Family of U.S. teen beaten in the West Bank urges for fast return

Relatives of the American teen allegedly beaten by Israeli police filed a formal complaint with authorities


Fatima Abu Khdeir, right, is an aunt of American teenager Tariq Abu Khdeir, who was allegedly beaten by Israeli police in the West Bank. She and other relatives urged the U.S. government to help in the return of the 15-year-old. (Yue Wu/The Washington Post)

Relatives of the American teenager allegedly beaten by Israeli police in the West Bank announced Tuesday that a formal complaint had been lodged with Israeli authorities and then urged the U.S. government to do all it could to speed the return of the 15-year-old to his home country.

The beating of Tariq Abu Khieder, who goes to school in Florida, occurred amid a wave of violent protests following the abductions and killings of three Israelis and a Palestinian, all teenagers, in the past month. The slain Palestinian teen was Tariq’s cousin.

Some of Tariq’s family members who live in Baltimore traveled Tuesday to the District, where they held a news conference with representatives of the Council on American-Islamic Relations (CAIR) and sought help from the government to get Tariq back to the United States.

“I don’t know if we have faith in the courts there, but we do have faith in the U.S. government,” said Tariq’s cousin Hakeim Abu Khdeir, 24.

The U.S. Consulate in Jerusalem has been working closely with Tariq’s family, and the U.S. Department of State has issued a statement calling for “a speedy, transparent and credible investigation” of the incident.


Fatima Abu Khdeir and other relatives who live in Baltimore traveled to the District to hold a news conference with members of the Council on American-Islamic Relations on July 8. (Yue Wu/The Washington Post)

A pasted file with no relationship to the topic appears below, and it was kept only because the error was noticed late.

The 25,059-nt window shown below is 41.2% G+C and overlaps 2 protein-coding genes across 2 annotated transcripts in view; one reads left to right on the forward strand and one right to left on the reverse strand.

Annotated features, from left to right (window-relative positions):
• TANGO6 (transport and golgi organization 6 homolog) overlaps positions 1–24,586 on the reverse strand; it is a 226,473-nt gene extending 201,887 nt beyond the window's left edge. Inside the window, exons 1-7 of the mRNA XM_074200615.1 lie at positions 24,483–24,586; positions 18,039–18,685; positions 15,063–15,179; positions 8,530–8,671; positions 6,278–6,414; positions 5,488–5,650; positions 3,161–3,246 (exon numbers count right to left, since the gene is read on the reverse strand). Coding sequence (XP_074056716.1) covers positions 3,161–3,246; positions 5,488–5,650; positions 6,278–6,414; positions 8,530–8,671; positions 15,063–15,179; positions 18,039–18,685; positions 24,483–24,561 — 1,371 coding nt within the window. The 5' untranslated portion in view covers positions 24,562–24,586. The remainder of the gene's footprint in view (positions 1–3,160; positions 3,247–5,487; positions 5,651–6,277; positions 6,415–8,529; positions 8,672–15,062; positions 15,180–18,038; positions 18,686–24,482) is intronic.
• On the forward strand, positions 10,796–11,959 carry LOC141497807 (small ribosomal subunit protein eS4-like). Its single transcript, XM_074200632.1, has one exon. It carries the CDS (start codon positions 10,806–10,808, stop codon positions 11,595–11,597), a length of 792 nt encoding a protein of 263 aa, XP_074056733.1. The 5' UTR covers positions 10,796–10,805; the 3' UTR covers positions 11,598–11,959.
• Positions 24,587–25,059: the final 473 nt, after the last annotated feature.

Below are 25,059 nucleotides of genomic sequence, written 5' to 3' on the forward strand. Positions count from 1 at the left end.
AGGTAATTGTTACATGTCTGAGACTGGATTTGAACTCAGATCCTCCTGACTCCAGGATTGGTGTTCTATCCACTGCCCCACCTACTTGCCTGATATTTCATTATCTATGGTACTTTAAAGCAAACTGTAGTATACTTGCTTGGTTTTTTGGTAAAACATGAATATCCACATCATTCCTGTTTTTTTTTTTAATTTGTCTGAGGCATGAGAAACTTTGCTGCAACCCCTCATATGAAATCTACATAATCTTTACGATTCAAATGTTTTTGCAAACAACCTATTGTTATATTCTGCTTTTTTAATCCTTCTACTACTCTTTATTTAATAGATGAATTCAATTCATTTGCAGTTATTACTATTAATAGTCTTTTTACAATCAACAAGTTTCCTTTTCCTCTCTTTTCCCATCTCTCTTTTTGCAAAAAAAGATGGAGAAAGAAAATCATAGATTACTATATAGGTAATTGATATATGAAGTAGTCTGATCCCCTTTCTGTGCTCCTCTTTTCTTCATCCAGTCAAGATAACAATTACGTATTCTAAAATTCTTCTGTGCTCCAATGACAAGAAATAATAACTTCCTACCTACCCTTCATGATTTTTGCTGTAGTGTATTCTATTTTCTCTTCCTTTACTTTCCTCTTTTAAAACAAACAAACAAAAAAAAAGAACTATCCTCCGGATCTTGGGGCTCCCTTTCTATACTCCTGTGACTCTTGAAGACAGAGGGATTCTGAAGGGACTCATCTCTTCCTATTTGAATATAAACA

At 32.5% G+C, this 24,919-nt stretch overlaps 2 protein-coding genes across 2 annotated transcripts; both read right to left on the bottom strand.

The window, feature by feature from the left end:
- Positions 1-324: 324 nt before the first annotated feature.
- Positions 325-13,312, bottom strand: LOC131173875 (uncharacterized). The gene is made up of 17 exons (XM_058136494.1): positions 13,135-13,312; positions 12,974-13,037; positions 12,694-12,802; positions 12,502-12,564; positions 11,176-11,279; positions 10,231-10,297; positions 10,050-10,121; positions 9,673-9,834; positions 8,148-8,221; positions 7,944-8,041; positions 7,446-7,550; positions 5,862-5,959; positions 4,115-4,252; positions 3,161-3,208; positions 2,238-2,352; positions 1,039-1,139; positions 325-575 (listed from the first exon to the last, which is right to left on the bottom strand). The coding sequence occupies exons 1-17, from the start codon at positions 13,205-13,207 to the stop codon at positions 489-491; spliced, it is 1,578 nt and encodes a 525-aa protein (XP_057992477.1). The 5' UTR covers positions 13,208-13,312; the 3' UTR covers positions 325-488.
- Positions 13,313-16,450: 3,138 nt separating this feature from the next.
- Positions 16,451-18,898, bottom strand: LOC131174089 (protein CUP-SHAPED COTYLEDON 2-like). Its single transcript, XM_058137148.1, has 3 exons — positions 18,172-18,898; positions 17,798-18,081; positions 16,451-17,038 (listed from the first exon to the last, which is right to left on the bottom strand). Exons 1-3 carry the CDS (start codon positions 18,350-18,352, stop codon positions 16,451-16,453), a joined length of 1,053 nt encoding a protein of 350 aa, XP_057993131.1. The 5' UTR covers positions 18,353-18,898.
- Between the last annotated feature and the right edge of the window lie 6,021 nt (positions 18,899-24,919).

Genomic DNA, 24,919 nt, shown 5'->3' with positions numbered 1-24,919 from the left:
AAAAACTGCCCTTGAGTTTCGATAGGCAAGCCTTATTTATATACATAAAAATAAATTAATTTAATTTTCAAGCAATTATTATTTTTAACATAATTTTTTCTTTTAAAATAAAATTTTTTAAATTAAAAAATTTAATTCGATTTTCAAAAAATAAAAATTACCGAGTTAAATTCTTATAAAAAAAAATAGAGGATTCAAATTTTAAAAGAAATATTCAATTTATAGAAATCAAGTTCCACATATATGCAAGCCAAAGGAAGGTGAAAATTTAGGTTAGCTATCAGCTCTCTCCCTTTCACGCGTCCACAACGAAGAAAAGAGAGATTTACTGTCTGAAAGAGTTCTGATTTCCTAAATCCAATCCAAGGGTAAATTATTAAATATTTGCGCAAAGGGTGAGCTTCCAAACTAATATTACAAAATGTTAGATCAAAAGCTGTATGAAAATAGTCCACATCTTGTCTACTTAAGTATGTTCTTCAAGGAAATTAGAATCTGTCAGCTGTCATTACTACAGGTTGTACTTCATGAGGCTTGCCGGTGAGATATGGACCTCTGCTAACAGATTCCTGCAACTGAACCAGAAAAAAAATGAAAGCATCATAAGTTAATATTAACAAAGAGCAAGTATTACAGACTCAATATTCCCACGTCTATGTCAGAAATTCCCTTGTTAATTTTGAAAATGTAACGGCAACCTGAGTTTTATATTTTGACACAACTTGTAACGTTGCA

The identities of the officers accused of beating Tariq have not been released; Israeli intelligence has placed a gag order on the investigation. Zainab Chaudry, CAIR’s Maryland outreach manager, criticized the lack of transparency.

Chaudry pointed out that a video of the attack appears to show two Israeli police officers beating Tariq in a relative’s yard in a West Bank neighborhood. Chaudry said Tariq received about 20 kicks and blows to his body and face.

The video was released a day after another video that showed Tariq’s second cousin, Mohammad Abu Khieder, being abducted.

Tariq had traveled to the West Bank to attend a wedding and see relatives on his summer vacation. It was the first time he had visited in almost a decade, his relatives said, and he was very close to his slain cousin, Mohammad. Tariq frequently communicated with Mohammad over social media while in Florida, and was the last person to see Mohammad before he was abducted and shoved into a car.

Mohammad’s badly burned body was later discovered in a forest.

At the funeral on July 4, a demonstration ensued with many Palestinians clashing with police, and some throwing rocks. Tariq was accused of being one of those throwing rocks at police.

Tariq’s family said he was not involved in the demonstration and did not throw rocks, and refuted some reports that he had been holding a slingshot when Israeli police beat him in his relative’s yard. Chaudry said that even if Tariq had been holding a slingshot, that did not warrant the violence shown in the video.

An Israeli court has placed Tariq under house arrest.

Fatima Abu Khdeir, one of Tariq’s aunts, said Tuesday that she broke into tears when she watched the video, discovering later that it was the nephew she had watched grow up in Baltimore before he moved to Florida when he was 10. When she called Tariq’s father, she said, she had to pull the words out of him because his voice kept breaking with emotion.

Tariq loves football and performing the dabke, an Arab folk dance, with his family, Chaudry said.

Cousin Hakeim Abu Khdeir said that a day before Tariq was beaten, he messaged Tariq through Instagram: “Be safe, stay off the streets.”

Khdeir said that he visits his family in the West Bank every other summer and that family vacations there are always looked forward to as a happy and exciting time, especially when there is a wedding.

“Blood is blood, and this is wrong,” Khdeir said of the beating. “It’s not about who’s who. All of my friends here, Arab American friends and Jewish friends — all of my American friends – think that this is horrible.”

An earlier version of this story incorrectly reported that a video had been released showing the killing of Mohammad Abu Khieder. The video showed Khieder’s abduction.

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